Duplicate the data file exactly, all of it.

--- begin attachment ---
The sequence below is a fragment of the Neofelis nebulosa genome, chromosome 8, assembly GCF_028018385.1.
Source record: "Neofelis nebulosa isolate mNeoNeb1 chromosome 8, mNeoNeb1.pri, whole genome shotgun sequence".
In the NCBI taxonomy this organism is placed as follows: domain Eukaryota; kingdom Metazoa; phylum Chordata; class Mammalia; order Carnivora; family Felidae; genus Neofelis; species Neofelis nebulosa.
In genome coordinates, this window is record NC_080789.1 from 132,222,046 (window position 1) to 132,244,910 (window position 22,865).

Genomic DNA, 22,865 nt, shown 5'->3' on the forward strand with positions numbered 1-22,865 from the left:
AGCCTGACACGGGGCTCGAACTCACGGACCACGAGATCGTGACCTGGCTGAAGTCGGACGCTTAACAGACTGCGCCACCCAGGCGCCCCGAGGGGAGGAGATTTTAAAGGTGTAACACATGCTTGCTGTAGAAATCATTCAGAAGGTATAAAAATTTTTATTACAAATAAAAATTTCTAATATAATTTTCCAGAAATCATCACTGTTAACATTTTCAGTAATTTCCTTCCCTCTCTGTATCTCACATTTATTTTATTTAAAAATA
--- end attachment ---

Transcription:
The sequence below is a fragment of the Neofelis nebulosa genome, chromosome 8, assembly GCF_028018385.1.
Source record: "Neofelis nebulosa isolate mNeoNeb1 chromosome 8, mNeoNeb1.pri, whole genome shotgun sequence".
In the NCBI taxonomy this organism is placed as follows: domain Eukaryota; kingdom Metazoa; phylum Chordata; class Mammalia; order Carnivora; family Felidae; genus Neofelis; species Neofelis nebulosa.
In genome coordinates, this window is record NC_080789.1 from 132,222,046 (window position 1) to 132,244,910 (window position 22,865).

Genomic DNA, 22,865 nt, shown 5'->3' on the forward strand with positions numbered 1-22,865 from the left:
AGCCTGACACGGGGCTCGAACTCACGGACCACGAGATCGTGACCTGGCTGAAGTCGGACGCTTAACAGACTGCGCCACCCAGGCGCCCCGAGGGGAGGAGATTTTAAAGGTGTAACACATGCTTGCTGTAGAAATCATTCAGAAGGTATAAAAATTTTTATTACAAATAAAAATTTCTAATATAATTTTCCAGAAATCATCACTGTTAACATTTTCAGTAATTTCCTTCCCTCTCTGTATCTCACATTTATTTTATTTAAAAATA